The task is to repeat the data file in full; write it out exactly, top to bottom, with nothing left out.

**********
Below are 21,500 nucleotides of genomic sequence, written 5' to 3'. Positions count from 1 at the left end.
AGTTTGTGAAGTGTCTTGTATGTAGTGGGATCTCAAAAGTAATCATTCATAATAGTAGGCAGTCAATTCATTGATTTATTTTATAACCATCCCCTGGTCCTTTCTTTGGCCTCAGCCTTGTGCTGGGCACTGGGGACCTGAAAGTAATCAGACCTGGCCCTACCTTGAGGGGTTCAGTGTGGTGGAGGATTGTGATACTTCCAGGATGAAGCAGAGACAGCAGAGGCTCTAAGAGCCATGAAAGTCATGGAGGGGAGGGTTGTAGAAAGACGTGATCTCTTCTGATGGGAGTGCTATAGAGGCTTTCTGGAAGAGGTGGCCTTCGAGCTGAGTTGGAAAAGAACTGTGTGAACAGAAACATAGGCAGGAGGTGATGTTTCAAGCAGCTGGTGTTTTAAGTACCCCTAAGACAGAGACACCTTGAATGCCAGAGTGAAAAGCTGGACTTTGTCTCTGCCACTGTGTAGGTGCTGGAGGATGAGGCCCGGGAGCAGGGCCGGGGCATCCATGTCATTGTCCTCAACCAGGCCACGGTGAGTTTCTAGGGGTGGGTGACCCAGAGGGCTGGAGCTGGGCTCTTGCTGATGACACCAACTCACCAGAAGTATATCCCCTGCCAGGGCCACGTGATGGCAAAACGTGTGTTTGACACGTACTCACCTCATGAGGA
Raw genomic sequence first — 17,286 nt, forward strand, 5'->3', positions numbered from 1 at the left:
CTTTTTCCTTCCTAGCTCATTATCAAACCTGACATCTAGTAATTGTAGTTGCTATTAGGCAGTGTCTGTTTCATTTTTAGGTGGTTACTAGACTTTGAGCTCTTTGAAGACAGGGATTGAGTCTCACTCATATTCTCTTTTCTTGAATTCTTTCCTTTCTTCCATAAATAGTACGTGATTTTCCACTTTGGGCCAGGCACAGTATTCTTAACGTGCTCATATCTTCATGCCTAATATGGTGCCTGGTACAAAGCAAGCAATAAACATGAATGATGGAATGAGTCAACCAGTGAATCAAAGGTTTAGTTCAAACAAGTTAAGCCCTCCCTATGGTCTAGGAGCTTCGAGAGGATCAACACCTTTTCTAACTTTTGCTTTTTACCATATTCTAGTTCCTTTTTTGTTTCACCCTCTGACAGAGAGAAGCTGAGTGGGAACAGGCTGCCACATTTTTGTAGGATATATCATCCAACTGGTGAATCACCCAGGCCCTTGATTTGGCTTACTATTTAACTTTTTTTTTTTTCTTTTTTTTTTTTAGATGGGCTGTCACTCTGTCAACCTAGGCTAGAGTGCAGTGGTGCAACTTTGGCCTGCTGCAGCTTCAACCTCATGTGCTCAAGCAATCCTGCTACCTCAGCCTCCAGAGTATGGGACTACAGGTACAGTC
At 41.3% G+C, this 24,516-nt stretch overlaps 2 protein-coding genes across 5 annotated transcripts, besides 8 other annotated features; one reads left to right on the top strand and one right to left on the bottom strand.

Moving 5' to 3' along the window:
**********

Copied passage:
Below are 21,500 nucleotides of genomic sequence, written 5' to 3'. Positions count from 1 at the left end.
AGTTTGTGAAGTGTCTTGTATGTAGTGGGATCTCAAAAGTAATCATTCATAATAGTAGGCAGTCAATTCATTGATTTATTTTATAACCATCCCCTGGTCCTTTCTTTGGCCTCAGCCTTGTGCTGGGCACTGGGGACCTGAAAGTAATCAGACCTGGCCCTACCTTGAGGGGTTCAGTGTGGTGGAGGATTGTGATACTTCCAGGATGAAGCAGAGACAGCAGAGGCTCTAAGAGCCATGAAAGTCATGGAGGGGAGGGTTGTAGAAAGACGTGATCTCTTCTGATGGGAGTGCTATAGAGGCTTTCTGGAAGAGGTGGCCTTCGAGCTGAGTTGGAAAAGAACTGTGTGAACAGAAACATAGGCAGGAGGTGATGTTTCAAGCAGCTGGTGTTTTAAGTACCCCTAAGACAGAGACACCTTGAATGCCAGAGTGAAAAGCTGGACTTTGTCTCTGCCACTGTGTAGGTGCTGGAGGATGAGGCCCGGGAGCAGGGCCGGGGCATCCATGTCATTGTCCTCAACCAGGCCACGGTGAGTTTCTAGGGGTGGGTGACCCAGAGGGCTGGAGCTGGGCTCTTGCTGATGACACCAACTCACCAGAAGTATATCCCCTGCCAGGGCCACGTGATGGCAAAACGTGTGTTTGACACGTACTCACCTCATGAGGA
Raw genomic sequence first — 17,286 nt, forward strand, 5'->3', positions numbered from 1 at the left:
CTTTTTCCTTCCTAGCTCATTATCAAACCTGACATCTAGTAATTGTAGTTGCTATTAGGCAGTGTCTGTTTCATTTTTAGGTGGTTACTAGACTTTGAGCTCTTTGAAGACAGGGATTGAGTCTCACTCATATTCTCTTTTCTTGAATTCTTTCCTTTCTTCCATAAATAGTACGTGATTTTCCACTTTGGGCCAGGCACAGTATTCTTAACGTGCTCATATCTTCATGCCTAATATGGTGCCTGGTACAAAGCAAGCAATAAACATGAATGATGGAATGAGTCAACCAGTGAATCAAAGGTTTAGTTCAAACAAGTTAAGCCCTCCCTATGGTCTAGGAGCTTCGAGAGGATCAACACCTTTTCTAACTTTTGCTTTTTACCATATTCTAGTTCCTTTTTTGTTTCACCCTCTGACAGAGAGAAGCTGAGTGGGAACAGGCTGCCACATTTTTGTAGGATATATCATCCAACTGGTGAATCACCCAGGCCCTTGATTTGGCTTACTATTTAACTTTTTTTTTTTTCTTTTTTTTTTTTAGATGGGCTGTCACTCTGTCAACCTAGGCTAGAGTGCAGTGGTGCAACTTTGGCCTGCTGCAGCTTCAACCTCATGTGCTCAAGCAATCCTGCTACCTCAGCCTCCAGAGTATGGGACTACAGGTACAGTC
At 41.3% G+C, this 24,516-nt stretch overlaps 2 protein-coding genes across 5 annotated transcripts, besides 8 other annotated features; one reads left to right on the top strand and one right to left on the bottom strand.

Moving 5' to 3' along the window: